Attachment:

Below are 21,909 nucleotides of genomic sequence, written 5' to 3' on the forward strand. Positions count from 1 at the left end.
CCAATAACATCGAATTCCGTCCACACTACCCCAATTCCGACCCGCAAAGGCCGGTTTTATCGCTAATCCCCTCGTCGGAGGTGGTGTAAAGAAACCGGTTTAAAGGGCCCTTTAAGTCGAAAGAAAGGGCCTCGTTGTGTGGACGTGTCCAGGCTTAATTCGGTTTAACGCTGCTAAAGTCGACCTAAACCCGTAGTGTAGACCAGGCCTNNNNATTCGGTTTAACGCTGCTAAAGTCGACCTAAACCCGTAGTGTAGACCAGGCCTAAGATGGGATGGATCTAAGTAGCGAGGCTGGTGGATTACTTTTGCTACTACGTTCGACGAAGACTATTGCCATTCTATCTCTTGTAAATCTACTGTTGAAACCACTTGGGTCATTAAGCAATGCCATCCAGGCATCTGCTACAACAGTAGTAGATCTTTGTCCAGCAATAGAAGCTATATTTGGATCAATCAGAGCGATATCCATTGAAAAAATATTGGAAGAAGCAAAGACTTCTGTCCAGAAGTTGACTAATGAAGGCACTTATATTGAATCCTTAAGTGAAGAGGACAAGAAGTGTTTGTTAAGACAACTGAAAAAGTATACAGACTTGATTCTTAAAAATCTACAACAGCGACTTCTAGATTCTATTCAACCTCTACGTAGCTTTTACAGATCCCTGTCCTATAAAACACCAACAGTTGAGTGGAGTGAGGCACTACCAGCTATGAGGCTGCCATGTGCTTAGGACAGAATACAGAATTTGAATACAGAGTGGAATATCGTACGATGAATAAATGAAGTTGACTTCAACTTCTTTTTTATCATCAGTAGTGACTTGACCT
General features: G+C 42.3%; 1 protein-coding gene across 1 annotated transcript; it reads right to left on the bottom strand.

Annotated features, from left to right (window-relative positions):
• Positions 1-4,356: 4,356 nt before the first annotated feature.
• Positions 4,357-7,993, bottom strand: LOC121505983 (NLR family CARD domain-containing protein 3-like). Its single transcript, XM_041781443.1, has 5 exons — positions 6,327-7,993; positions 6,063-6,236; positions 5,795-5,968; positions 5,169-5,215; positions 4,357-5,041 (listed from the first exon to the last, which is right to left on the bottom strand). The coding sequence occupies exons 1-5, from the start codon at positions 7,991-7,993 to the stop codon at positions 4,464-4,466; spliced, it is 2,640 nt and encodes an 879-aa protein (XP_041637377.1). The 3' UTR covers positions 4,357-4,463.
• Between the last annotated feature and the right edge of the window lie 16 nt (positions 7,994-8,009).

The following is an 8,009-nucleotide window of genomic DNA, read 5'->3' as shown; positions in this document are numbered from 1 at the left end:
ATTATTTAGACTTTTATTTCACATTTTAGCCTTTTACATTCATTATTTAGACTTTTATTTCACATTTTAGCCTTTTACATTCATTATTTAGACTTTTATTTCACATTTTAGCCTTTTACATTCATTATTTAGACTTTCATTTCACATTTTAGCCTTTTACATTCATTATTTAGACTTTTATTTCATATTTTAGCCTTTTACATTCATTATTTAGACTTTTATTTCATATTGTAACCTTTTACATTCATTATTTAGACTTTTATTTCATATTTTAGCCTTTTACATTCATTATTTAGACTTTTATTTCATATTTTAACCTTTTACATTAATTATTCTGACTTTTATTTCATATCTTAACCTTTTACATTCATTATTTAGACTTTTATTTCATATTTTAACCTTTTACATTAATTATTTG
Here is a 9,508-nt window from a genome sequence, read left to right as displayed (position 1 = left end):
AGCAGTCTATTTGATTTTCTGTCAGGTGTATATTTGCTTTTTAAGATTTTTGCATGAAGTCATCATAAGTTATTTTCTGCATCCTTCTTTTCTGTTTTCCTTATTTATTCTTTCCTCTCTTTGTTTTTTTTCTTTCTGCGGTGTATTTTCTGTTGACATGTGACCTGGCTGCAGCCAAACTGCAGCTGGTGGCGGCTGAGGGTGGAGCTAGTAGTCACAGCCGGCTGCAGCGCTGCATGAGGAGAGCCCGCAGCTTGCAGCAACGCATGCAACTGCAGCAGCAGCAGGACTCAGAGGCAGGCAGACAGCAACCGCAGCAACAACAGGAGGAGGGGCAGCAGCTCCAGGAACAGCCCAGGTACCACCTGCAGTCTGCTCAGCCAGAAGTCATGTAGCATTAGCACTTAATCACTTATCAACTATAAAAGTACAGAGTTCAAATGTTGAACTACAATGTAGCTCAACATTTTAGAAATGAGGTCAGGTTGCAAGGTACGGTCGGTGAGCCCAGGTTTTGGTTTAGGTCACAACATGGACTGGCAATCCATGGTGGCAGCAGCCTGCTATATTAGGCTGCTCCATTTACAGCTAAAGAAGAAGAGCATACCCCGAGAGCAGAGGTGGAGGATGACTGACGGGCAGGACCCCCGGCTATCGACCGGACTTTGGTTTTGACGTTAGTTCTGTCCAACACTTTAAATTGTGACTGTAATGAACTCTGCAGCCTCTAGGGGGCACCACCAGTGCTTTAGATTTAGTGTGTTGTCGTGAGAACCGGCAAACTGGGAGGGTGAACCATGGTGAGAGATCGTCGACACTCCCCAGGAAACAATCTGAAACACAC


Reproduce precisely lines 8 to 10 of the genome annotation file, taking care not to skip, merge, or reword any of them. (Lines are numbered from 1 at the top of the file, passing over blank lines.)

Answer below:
The following is an 8,009-nucleotide window of genomic DNA, read 5'->3' as shown; positions in this document are numbered from 1 at the left end:
ATTATTTAGACTTTTATTTCACATTTTAGCCTTTTACATTCATTATTTAGACTTTTATTTCACATTTTAGCCTTTTACATTCATTATTTAGACTTTTATTTCACATTTTAGCCTTTTACATTCATTATTTAGACTTTCATTTCACATTTTAGCCTTTTACATTCATTATTTAGACTTTTATTTCATATTTTAGCCTTTTACATTCATTATTTAGACTTTTATTTCATATTGTAACCTTTTACATTCATTATTTAGACTTTTATTTCATATTTTAGCCTTTTACATTCATTATTTAGACTTTTATTTCATATTTTAACCTTTTACATTAATTATTCTGACTTTTATTTCATATCTTAACCTTTTACATTCATTATTTAGACTTTTATTTCATATTTTAACCTTTTACATTAATTATTTG
Here is a 9,508-nt window from a genome sequence, read left to right as displayed (position 1 = left end):